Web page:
Using Images Legally – Does It Really Matter?
Every good blogger knows that pairing images with post content is a winning combination. This tried and true format has become the industry standard. People love visuals and by pairing the right image to an article, the tone you are trying to create can be conveyed to the reader in a glance. But before you overload your site with graphics, ask yourself one question. Are you using those images legally?
If you are on the fence about adding images to your site, consider this. A study carried out by Xerox found that the public’s willingness to read a piece of content increased by 80% when paired with a colored visual. While it comes as no surprise that people like visual content, it is surprising that your readership can depend almost entirely on imagery. Therefore, if you want to keep your readers’ attention, keep your site visual.
When adding images to your site it’s important to know that you are using the images legally. Infringing on someone’s copyright is not only bad form but it could also come with stiff fines of over $10,000! That alone should make you mindful of what images you choose for your site.
But what if you are new to the business and have no idea how to tell if an image is legal? In this post, we will outline some common copyright terms you should be aware of. This will assist you understanding the different licensing types to ensure you are using those images legally.
What is a Copyright?
Let’s start with the fundamental concept of copyrighting. Copyright is defined as “a form of protection provided by the law to the authors of ‘original works of authorship.’ By virtue of the Berne Convention for the Protection of Literary and Artistic Works, works are protected in all 160 countries that are party to the Convention, as well as various other laws such as the US Copyright Act.”
What that all boils down to is this. Pieces of original work are automatically copyright protected. This means that the creator has complete control over the distribution and use of that work.
Copyright infringement has occurred when work is used without the consent of the creator or rights creator. This means that the rights of the creator or rights holder have been violated. Examples of these violations include using the image without permission, using the image beyond the scope of permission, or modifying the image without permission.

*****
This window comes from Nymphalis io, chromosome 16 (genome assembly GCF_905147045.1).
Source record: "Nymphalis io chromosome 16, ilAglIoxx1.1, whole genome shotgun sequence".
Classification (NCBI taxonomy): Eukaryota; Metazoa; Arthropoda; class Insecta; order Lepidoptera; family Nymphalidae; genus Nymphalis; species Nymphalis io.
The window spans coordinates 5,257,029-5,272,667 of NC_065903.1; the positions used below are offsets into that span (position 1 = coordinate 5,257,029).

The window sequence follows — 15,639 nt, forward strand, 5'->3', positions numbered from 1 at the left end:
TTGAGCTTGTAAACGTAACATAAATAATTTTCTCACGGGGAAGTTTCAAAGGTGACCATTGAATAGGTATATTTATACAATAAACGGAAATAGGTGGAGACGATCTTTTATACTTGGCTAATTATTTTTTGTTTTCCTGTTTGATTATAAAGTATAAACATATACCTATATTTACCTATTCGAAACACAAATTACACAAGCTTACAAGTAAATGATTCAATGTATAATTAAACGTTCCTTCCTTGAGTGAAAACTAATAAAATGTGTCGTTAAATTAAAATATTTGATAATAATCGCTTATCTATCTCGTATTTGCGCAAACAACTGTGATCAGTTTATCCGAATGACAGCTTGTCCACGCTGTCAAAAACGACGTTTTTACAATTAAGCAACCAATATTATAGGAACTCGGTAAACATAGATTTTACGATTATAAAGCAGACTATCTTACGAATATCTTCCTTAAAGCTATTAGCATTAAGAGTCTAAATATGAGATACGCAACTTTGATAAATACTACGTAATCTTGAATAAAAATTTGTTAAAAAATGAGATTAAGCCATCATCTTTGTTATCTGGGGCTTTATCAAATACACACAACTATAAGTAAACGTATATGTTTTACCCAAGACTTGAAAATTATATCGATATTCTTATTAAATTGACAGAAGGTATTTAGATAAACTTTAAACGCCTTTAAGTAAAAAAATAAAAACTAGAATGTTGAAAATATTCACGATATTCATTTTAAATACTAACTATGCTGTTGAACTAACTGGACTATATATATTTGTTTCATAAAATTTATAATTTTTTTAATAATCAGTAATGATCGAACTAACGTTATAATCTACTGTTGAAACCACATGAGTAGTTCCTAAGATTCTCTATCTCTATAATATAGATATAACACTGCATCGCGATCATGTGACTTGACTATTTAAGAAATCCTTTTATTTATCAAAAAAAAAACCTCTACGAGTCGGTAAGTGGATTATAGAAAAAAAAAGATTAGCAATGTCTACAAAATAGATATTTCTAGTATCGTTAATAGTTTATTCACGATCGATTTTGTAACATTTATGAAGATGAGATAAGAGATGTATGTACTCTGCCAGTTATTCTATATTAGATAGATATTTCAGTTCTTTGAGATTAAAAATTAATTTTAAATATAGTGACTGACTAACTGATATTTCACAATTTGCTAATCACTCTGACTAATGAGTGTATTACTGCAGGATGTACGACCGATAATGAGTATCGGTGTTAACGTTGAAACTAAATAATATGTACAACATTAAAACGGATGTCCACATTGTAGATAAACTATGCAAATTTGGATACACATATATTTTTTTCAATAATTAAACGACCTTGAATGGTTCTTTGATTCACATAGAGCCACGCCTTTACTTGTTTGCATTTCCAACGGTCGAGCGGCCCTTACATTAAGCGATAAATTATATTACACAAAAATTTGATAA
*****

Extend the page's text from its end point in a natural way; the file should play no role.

The costs of copyright infringement can be quite high and should be taken seriously. Those found in violation have been met with fines, lawsuits, and even criminal charges. As a result, to ensure you are using an image legally, it’s highly recommended that you do some preliminary leg work to ensure you can legally use the images you want.
Creative Commons is a non-profit organization that has created tools and licenses to give creators a simple, standardized way to grant copyright permissions to their original work. With these permissions, creators can specify how the work is to be treated. The work can either be licensed for a specific use or it can be used in the public domain. The choice is up to them.
Creative Common Licenses
The Creative Commons licenses set parameters for which the original work can be used. Copyrighted work can have the following conditions applied to them:
- Attribution – while a creator is given credit for the work, it is acknowledged that the creator does not endorse the user or their use of the work. If the work is to be used without giving credit, the user must obtain the creator’s permission first
- ShareAlike – this license allows the original work to be copied, distributed, displayed, performed and/or modified. However, the new work is bound to the same licensing terms as the original work.
- Non-commercial – under this license, the original work can be copied, distributed, displayed, performed or modified if it is not for commercial use
- No Derivatives – work licensed under this designation indicate that only original copies of the work can be copied, distributed, displayed or performed. This is the most restricted license.
- Creative Commons Zero (CCO) – work licensed under this designation mean that they are free for personal or commercial use. They can be modified, copied and distributed, all without attribution. Images licensed under this designation are generally the safest and easiest way to ensure you are using the images legally.
What’s Your Job to Ensure You Are Using Images Legally?
To ensure you are using images legally, it is important to review the license designations for each image. There are some sites, such as Pexels, that state in their licensing section that all images on their site are licensed CCO. Other sites, such as Pixaby and Pikwizard, will identify the license type for each picture or give a broad definition of how all images on their site should be handled. By taking these few extra steps, you could be preventing a number of headaches later on down the line.To ensure you are using images legally, it is important to review the license designations for each image. Click To Tweet
If you would like more information on blogging legally, check out our post here.
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